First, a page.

Learn if You Must Pay Your Spouse's Debts in Arizona
Arizona is one of 10 community property states. You may owe your spouse’s debt even if you knew nothing about it.
Arizona’s community property law for spousal debt is complex, so don't assume automatically that you must pay your spouse’s debt. A separate law called the doctrine of necessaries may obligate you to pay your spouse’s debt. If you are married and reside in Arizona, it's important that you learn if you have liability for your spouse’s pre-marital and marital debt.
This article focuses on spousal debt liability. Bills.com readers ask about this issue often, but there’s much more to Arizona’s community property than spousal debt. See Development of Community Property Law in Arizona (PDF) and Arizona Title 25 – Marital and Domestic Relations to learn how Arizona law handles divorce, spousal rights, and credit applications.
Community Property at a Glance
In community property states, the presumption is wealth or debt created during the marriage is part of the marital community. Therefore, courts in community property states assume a debt incurred from the date of marriage to the date of divorce is a community debt that is to be divided equally between the spouses.
Many courts in community property states assume the rents, profits, and issues of separate property remain separate. The fruits of community property are community assets. If a spouse claims a certain property is separate, it is up to that spouse to prove the property was acquired with separate funds or separate credit (Arizona Cent. Credit Union v. Holden, 432 P.2d 276, 279 (Ariz. Ct. App. 1967)).
By contrast, separate property is property acquired before marriage, and property acquired by a spouse during marriage through gift, inheritance, or an award for personal injury damages.
Spousal Liability For Debt in Community Property States
Let us assume you live in a community property state. A creditor files a lawsuit against your spouse for a breach of contract relating to the default on a credit card balance. In most community property states, the spouse of the defendant has liability under community property laws. The creditor may have the option of file a lawsuit against the defendant’s spouse. If the spouse of the debtor is sued, and the court considers this particular debt as community, then the non-debtor spouse could challenge their liability in court and may be able to avoid a judgment.
Arizona Law & Community Property
Spouses are presumed to be acting for the benefit of the community when they incur a debt during the course of the marriage. According to the University of Arizona James E. Rogers College of Law, "All property owned by each spouse before marriage is the separate property of that spouse. (A.R.S. § 25-213). The statutes also provide that any inheritance and income earned from rents, issues, and profits of separate property during marriage are separate property. Case law has established certain other acquisitions as separate property as well. These are:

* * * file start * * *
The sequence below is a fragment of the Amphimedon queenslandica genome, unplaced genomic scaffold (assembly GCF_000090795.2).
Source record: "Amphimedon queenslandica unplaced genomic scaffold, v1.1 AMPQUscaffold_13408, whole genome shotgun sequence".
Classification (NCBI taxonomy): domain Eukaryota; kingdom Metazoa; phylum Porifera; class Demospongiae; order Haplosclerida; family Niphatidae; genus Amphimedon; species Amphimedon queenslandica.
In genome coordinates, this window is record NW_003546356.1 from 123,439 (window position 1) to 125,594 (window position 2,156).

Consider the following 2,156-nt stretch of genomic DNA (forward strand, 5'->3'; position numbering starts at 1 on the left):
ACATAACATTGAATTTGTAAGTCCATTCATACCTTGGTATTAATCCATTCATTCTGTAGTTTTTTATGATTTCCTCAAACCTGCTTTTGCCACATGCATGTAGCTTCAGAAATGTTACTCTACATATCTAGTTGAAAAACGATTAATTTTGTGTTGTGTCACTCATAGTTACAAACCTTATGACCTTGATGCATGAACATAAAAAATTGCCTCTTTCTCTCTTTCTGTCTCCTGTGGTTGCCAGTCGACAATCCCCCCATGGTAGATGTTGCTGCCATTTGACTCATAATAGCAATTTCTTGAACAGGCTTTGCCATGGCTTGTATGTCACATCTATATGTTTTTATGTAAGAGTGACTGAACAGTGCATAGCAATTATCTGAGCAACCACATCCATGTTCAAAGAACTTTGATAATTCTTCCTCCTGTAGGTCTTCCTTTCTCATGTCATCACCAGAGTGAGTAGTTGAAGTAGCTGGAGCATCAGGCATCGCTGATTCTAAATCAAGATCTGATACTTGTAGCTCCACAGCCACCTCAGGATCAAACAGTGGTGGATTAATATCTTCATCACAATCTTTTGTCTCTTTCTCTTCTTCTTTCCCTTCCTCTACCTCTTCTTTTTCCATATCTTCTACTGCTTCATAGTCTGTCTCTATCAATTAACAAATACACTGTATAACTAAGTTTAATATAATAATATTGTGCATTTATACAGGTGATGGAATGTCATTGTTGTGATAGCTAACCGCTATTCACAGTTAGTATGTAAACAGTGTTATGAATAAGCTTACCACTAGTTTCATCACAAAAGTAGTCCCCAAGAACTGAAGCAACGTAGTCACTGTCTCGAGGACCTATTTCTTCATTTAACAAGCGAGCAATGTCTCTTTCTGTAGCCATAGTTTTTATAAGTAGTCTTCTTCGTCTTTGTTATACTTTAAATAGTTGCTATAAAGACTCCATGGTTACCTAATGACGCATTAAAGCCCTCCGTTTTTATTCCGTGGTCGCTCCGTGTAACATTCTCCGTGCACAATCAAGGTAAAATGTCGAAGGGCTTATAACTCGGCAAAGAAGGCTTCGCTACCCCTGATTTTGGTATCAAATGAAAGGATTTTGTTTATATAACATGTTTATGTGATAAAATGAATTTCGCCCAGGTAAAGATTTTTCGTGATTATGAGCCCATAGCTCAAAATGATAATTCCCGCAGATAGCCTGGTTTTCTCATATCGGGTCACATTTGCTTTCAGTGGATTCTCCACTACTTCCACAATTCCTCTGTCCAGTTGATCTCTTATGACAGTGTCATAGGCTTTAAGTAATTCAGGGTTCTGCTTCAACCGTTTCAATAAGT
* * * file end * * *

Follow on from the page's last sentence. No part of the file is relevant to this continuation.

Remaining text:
- "Purchases made with separate funds or property
- "Professional degrees and license
- "Damages or benefits for personal injuries, and
- "Certain federal retirement benefits such as social security"
Upon divorce, property be divided approximately equally (A.R.S. § 25-318).
Creditors may not use the separate property of a spouse to satisfy a separate debt of the other spouse. Community property is available to creditors to pay the separate debt of a spouse if the debt was incurred before the marriage and after September 1, 1973, but only to the extent of that spouse’s contribution to the community property that would have been such spouse’s separate property if single (A.R.S. § 25-215).
For real property transactions, or any transaction of guaranty, indemnity or suretyship, the marital community will not be liable for any debt if only one spouse's signature appears on one of the transactions enumerated in the statute for which joinder of both spouses is required (A.R.S. § 25-214(B) and First Interstate Bank of Ariz., N.A. v. Tatum and Bell Ctr. Assoc., 821 P.2d 1384, 1389 (Ariz. Ct. App. 1991)).
In Arizona, a creditor that hopes to reach a married couple's community property assets must file a lawsuit against both spouses jointly (Oyakawa v. Gillett, 854 P.2d 1212, 1217 (Ariz. Ct. App. 1993)).
Consult with a Arizona lawyer who has family law experience to learn more about Arizona community property law. If you cannot afford a lawyer, contact Community Legal Services or another Arizona pro bono program to find low- and no-cost legal services.